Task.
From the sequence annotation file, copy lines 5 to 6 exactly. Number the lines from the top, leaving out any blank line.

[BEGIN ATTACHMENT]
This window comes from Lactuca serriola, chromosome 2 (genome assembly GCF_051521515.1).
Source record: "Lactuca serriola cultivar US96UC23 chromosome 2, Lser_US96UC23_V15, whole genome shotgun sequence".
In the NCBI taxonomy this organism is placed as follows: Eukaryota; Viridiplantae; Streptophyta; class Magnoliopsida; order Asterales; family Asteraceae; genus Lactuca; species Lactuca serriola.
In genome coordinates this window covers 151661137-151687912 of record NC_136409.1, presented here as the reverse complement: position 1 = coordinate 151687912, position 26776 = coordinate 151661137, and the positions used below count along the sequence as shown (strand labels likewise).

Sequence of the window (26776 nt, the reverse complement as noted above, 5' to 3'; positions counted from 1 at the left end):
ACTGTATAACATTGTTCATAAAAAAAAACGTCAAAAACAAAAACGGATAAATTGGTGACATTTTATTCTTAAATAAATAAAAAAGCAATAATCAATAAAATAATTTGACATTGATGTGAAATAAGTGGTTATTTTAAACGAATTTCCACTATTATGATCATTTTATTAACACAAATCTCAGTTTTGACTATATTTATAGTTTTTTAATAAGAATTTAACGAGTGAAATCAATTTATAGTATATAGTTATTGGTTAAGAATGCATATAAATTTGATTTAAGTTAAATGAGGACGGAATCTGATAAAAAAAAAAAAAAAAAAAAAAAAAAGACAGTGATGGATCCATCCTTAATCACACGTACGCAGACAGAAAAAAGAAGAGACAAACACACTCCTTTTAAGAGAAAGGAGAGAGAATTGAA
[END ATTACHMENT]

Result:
Sequence of the window (26776 nt, the reverse complement as noted above, 5' to 3'; positions counted from 1 at the left end):
ACTGTATAACATTGTTCATAAAAAAAAACGTCAAAAACAAAAACGGATAAATTGGTGACATTTTATTCTTAAATAAATAAAAAAGCAATAATCAATAAAATAATTTGACATTGATGTGAAATAAGTGGTTATTTTAAACGAATTTCCACTATTATGATCATTTTATTAACACAAATCTCAGTTTTGACTATATTTATAGTTTTTTAATAAGAATTTAACGAGTGAAATCAATTTATAGTATATAGTTATTGGTTAAGAATGCATATAAATTTGATTTAAGTTAAATGAGGACGGAATCTGATAAAAAAAAAAAAAAAAAAAAAAAAAAGACAGTGATGGATCCATCCTTAATCACACGTACGCAGACAGAAAAAAGAAGAGACAAACACACTCCTTTTAAGAGAAAGGAGAGAGAATTGAA